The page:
5. Downward pointing triangle buttons [] are inserted into the worksheet on the column headings. Click on a triangle and choose from the list that appears the criteria for which you want to find data that matches. You can select criteria for more than one column heading. 6. The Status Bar at the bottom of the worksheet will indicate how many records fulfill the criteria. The triangle and those records' row numbers will turn blue. 7. When you are finished with AutoFilter, return the spreadsheet to its regular appearance: 8. Choose Data > Filter > AutoFilter (this should uncheck this menu item and the triangle buttons will disappear). You can do a Custom AutoFilter by selecting (Custom) from the down triangle button:

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Pivot Tables A PivotTable report is an interactive table that you can use to quickly summarize large amounts of data. You can rotate its rows and columns to see different summaries of the source data, filter the data by displaying different pages, or display the details for areas of interest. Use a PivotTable report when you want to compare related totals, especially when you have a long list of figures to summarize and you want to compare several facts about each figure. Use PivotTable reports when you want Microsoft Excel to do the sorting, subtotaling, and totaling for you. Because a PivotTable report is interactive, you or other users can change the view of the data to see more details or calculate different summaries. Creating a PivotTable can seem a daunting task, and because of that perception, Excel has provided a PivotTable and PivotChart Wizard as a guide to locate and specify the source data you want to analyze and to create the report framework.

To create a Pivot Table 1. Open the workbook where you want to create the PivotTable report. 2. Find the data that you are going to use to create the report. Click somewhere in the data. 3. On the Data menu, click PivotTable and PivotChart Report. 4. Step 1 asks where the data is coming from. In this example, select Microsoft Excel list or database. It also wants to know what kind of report you wish to create. Select PivotTable, and click Next. 5. Step 2 asks where the data is. If you clicked in the data as suggested, Excel will have selected the data it thinks you need. If it is incorrect, you can simply select the range. Once you have the range you need, click Next. 6. Step 3 needs to know where the Pivot Table is going to be located. Select a new sheet and click Finish. At this point you will see a table with areas waiting for fields to be dropped. You should also see the PivotTable and PivotChart toolbar showing the fields that were in the data you selected. As you drag the fields to the areas, you’ll see the report begin to build.

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Before

After the fields are added One of the advantages of creating the pivot table is that you can drag the fields to different locations and see what the results are immediately. You also can click on the drop-down arrows to make changes to the data you wish to view. To help you work with the Pivot Table, the PivotTable and PivotChart toolbar is available. It is comforting to know that any revisions of data that you make to the PivotTable are not reflected in your original table of data in its own worksheet. This allows you to be creative and experiment with the data, without the concern that data may be overwritten or altered permanently. If you change the underlying data, update the pivot table by clicking on the Refresh Data button (it looks like a red exclamation point). Another Pivot Table: Sales Reps and their Maximum Sales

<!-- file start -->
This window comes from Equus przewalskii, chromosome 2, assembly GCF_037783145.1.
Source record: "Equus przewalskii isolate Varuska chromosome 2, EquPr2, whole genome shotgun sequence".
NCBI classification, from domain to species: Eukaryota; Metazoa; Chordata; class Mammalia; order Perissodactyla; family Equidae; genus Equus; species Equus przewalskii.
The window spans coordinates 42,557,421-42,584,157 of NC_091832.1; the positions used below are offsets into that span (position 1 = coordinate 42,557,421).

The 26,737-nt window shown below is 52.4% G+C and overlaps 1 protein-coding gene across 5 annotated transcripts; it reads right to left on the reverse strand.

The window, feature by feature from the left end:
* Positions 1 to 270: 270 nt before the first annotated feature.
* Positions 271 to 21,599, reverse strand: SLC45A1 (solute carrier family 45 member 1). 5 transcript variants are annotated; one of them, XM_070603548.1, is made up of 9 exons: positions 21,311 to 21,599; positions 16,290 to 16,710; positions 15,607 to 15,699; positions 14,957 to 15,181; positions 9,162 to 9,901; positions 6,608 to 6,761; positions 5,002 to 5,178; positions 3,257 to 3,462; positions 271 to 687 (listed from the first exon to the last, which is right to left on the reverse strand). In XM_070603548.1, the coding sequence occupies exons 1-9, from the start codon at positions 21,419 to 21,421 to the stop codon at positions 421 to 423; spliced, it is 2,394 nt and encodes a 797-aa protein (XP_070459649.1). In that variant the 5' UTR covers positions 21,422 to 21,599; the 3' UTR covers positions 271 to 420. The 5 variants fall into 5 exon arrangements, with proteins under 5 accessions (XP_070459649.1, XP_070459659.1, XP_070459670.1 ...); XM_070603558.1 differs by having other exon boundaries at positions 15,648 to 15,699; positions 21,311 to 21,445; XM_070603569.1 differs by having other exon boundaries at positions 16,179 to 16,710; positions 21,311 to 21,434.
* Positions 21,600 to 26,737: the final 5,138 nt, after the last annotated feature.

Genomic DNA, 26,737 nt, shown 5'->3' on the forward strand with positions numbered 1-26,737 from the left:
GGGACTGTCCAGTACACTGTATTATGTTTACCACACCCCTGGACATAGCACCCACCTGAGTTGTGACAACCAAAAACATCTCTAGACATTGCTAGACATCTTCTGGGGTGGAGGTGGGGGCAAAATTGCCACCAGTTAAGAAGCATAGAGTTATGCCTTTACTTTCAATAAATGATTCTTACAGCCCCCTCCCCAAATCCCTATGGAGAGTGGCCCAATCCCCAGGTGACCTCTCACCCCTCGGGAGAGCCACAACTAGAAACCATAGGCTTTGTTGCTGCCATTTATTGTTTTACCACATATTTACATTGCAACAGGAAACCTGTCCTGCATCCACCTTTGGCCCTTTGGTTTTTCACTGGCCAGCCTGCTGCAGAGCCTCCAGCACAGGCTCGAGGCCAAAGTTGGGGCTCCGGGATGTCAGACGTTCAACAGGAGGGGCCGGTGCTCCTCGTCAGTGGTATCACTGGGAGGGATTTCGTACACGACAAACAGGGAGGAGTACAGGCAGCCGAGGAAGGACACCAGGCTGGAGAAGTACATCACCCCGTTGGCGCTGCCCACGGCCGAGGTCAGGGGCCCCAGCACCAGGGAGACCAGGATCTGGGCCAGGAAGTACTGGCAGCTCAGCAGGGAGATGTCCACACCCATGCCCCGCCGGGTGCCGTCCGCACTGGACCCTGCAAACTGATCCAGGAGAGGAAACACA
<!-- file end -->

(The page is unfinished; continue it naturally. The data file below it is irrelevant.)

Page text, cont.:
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Modifying a Pivot Table By default, the Pivot Table calculates Sums. If you want frequency counts instead, right click on top of A3 (Sum of fieldname) and choose Field Settings from the shortcut menu. Or you can double click on A3.

You can change Sum to Count (or Average, Max, Min, etc) in the Summarize by box. Click on OK. You can create a Pivot Chart from this pivot table summary by clicking on the chart wizard button on the pivot table toolbar.

The Pivot Chart is automatically created on its own sheet as a bar chart (might be stacked bars depending on what you have in your underlying pivot table). You can change what fields are used as if you were editing the pivot table. When you have finished, you can edit the chart appearance (if you change the fields, all appearance changes revert back to defaults ‌ so change appearance last).

Appearance Tip: From the PivotChart menu on the floating toolbar, you can choose to Hide PivotChart Field Buttons

You can filter the chart by unselecting certain values.

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Pivot Chart for Region by Month, Sum of Sales Description (All)

30000

Sum of Sale

25000

20000

Month April-04 March-04 February-04

15000

10000

5000

0 East

Midwest

North

South

West

Region

Pivot Chart for Sales Staff, Max Sale, Field Buttons and Legend suppressed Total 14000

12000

10000

8000

6000

4000

2000

0 Anderson, Jeanne

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Bickle, Peter Cashel, Kaitlin

Davis, Jim

Fuller, Paula

Gregg, Jamie

Hall, Michal

Smith, Ian

Thompson, Dara